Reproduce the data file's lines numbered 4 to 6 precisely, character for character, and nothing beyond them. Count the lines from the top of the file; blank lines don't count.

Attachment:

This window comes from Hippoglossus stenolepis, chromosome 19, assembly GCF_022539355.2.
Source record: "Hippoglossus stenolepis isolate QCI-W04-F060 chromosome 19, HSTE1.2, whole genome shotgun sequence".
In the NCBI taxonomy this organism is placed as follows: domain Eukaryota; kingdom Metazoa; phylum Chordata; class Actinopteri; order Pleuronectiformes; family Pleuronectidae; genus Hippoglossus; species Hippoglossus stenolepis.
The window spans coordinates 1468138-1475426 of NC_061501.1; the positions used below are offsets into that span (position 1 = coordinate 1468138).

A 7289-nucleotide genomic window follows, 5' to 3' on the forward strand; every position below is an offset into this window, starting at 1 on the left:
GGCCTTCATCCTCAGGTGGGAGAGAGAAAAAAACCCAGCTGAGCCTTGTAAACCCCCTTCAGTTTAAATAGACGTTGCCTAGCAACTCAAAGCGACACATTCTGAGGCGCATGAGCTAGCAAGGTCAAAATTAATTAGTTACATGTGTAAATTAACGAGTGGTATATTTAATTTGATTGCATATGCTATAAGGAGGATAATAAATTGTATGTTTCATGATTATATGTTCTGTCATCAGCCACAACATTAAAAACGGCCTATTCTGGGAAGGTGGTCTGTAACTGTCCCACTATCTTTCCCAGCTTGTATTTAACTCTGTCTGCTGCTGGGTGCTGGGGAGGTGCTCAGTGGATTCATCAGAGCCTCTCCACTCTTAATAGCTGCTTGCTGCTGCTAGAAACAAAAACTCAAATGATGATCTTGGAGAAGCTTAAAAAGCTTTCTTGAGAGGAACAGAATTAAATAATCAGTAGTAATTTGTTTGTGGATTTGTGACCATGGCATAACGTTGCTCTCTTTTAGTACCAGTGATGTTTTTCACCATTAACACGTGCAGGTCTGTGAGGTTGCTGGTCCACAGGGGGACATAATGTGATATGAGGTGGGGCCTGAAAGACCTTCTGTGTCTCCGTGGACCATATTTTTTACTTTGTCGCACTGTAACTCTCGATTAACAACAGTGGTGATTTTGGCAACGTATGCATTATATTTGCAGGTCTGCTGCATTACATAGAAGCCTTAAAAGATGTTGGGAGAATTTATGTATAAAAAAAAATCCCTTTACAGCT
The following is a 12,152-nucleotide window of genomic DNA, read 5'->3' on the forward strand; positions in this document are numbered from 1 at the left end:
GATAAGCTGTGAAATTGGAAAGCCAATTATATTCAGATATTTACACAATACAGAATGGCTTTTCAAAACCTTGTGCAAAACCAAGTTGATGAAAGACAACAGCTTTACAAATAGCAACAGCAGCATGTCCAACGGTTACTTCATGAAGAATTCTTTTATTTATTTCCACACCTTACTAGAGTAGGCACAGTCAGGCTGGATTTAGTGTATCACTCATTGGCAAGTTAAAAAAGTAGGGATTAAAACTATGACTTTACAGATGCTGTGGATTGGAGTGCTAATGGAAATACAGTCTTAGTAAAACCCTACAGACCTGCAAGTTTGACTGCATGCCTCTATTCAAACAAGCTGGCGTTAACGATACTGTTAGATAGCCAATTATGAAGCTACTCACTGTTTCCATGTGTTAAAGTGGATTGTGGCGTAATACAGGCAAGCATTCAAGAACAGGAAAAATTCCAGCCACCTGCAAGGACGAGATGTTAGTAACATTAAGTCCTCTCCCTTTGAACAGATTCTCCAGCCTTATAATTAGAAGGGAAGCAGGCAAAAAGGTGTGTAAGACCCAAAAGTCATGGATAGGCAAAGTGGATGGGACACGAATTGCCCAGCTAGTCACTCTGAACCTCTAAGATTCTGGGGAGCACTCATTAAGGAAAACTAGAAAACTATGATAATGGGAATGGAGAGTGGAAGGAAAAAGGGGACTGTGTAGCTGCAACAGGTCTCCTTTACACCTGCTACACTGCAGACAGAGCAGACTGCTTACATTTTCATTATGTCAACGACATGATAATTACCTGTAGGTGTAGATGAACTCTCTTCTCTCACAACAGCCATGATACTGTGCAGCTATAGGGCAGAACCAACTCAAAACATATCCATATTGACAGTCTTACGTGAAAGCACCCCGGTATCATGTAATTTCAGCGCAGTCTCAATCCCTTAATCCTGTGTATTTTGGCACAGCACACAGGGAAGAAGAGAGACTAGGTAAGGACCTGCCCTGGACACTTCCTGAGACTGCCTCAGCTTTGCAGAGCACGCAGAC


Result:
The window spans coordinates 1468138-1475426 of NC_061501.1; the positions used below are offsets into that span (position 1 = coordinate 1468138).

A 7289-nucleotide genomic window follows, 5' to 3' on the forward strand; every position below is an offset into this window, starting at 1 on the left:
GGCCTTCATCCTCAGGTGGGAGAGAGAAAAAAACCCAGCTGAGCCTTGTAAACCCCCTTCAGTTTAAATAGACGTTGCCTAGCAACTCAAAGCGACACATTCTGAGGCGCATGAGCTAGCAAGGTCAAAATTAATTAGTTACATGTGTAAATTAACGAGTGGTATATTTAATTTGATTGCATATGCTATAAGGAGGATAATAAATTGTATGTTTCATGATTATATGTTCTGTCATCAGCCACAACATTAAAAACGGCCTATTCTGGGAAGGTGGTCTGTAACTGTCCCACTATCTTTCCCAGCTTGTATTTAACTCTGTCTGCTGCTGGGTGCTGGGGAGGTGCTCAGTGGATTCATCAGAGCCTCTCCACTCTTAATAGCTGCTTGCTGCTGCTAGAAACAAAAACTCAAATGATGATCTTGGAGAAGCTTAAAAAGCTTTCTTGAGAGGAACAGAATTAAATAATCAGTAGTAATTTGTTTGTGGATTTGTGACCATGGCATAACGTTGCTCTCTTTTAGTACCAGTGATGTTTTTCACCATTAACACGTGCAGGTCTGTGAGGTTGCTGGTCCACAGGGGGACATAATGTGATATGAGGTGGGGCCTGAAAGACCTTCTGTGTCTCCGTGGACCATATTTTTTACTTTGTCGCACTGTAACTCTCGATTAACAACAGTGGTGATTTTGGCAACGTATGCATTATATTTGCAGGTCTGCTGCATTACATAGAAGCCTTAAAAGATGTTGGGAGAATTTATGTATAAAAAAAAATCCCTTTACAGCT